A collaboration between researchers at GRIB and CRG explores the role of amino acid tandem repeats in the diversification of duplicated proteins

Expansions of amino acid tracts in proteins are famous for causing a number of neurodegenerative and developmental diseases. However, these regions are also an important motor for evolution, as recently shown in an article appeared in Molecular Biology and Evolution coauthored by the Evolutionary Genomics group of GRIB (IMIM-UPF) led by Mar Albà and the Gene Function group of CRG led by Susana de la Luna.

The complexity of vertebrates is related to two whole genome duplications occurred at the origin of the group. After these events, many developmental regulators were retained in multiple copies and later acquired different functions. The authors have shown that a large number of transcription factors gained new amino acid tandem repeats after the duplication. In experiments performed in families containing poly-alanine tracts, deletion of the repeat recapitulates the ancestral protein transcriptional activity, making the two copies alike again. The results support the idea that repeats played an important role in in the diversification of transcriptional networks during vertebrate evolution.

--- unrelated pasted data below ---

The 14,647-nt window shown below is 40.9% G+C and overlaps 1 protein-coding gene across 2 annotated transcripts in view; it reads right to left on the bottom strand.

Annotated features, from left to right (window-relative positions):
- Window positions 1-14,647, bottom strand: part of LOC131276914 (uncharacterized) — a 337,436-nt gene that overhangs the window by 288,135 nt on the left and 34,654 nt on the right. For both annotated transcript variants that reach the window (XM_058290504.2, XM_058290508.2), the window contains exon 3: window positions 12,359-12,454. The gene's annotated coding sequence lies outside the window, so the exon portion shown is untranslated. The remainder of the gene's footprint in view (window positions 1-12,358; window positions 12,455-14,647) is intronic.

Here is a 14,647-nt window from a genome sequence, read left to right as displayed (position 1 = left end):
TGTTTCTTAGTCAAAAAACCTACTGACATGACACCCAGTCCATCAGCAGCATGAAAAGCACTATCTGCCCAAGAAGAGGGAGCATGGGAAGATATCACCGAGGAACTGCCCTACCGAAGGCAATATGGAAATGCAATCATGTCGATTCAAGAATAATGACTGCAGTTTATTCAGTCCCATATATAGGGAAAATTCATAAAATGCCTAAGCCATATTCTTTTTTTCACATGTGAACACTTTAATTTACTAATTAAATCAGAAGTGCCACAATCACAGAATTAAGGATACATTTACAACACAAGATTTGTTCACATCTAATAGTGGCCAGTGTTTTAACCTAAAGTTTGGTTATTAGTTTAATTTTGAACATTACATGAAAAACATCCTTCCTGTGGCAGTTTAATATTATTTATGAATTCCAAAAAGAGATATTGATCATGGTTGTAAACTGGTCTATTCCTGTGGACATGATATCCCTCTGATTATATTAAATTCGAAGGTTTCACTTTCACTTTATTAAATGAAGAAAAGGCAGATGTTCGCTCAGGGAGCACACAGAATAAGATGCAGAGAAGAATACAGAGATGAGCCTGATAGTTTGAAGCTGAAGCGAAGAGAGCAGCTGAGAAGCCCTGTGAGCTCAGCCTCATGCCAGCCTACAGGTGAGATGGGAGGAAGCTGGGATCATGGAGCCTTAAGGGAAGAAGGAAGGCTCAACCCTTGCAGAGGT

Article ref.: Núria Radó-Trilla, Krisztina Arató, Cinta Pegueroles, Alicia Raya, Susana de la Luna* and M.Mar Albà*. Key role of amino acid repeat expansions in the functional diversification of duplicated transcription factors. Molecular Biology and Evolution, April 29, 2015, Advance Access. *co-corresponding

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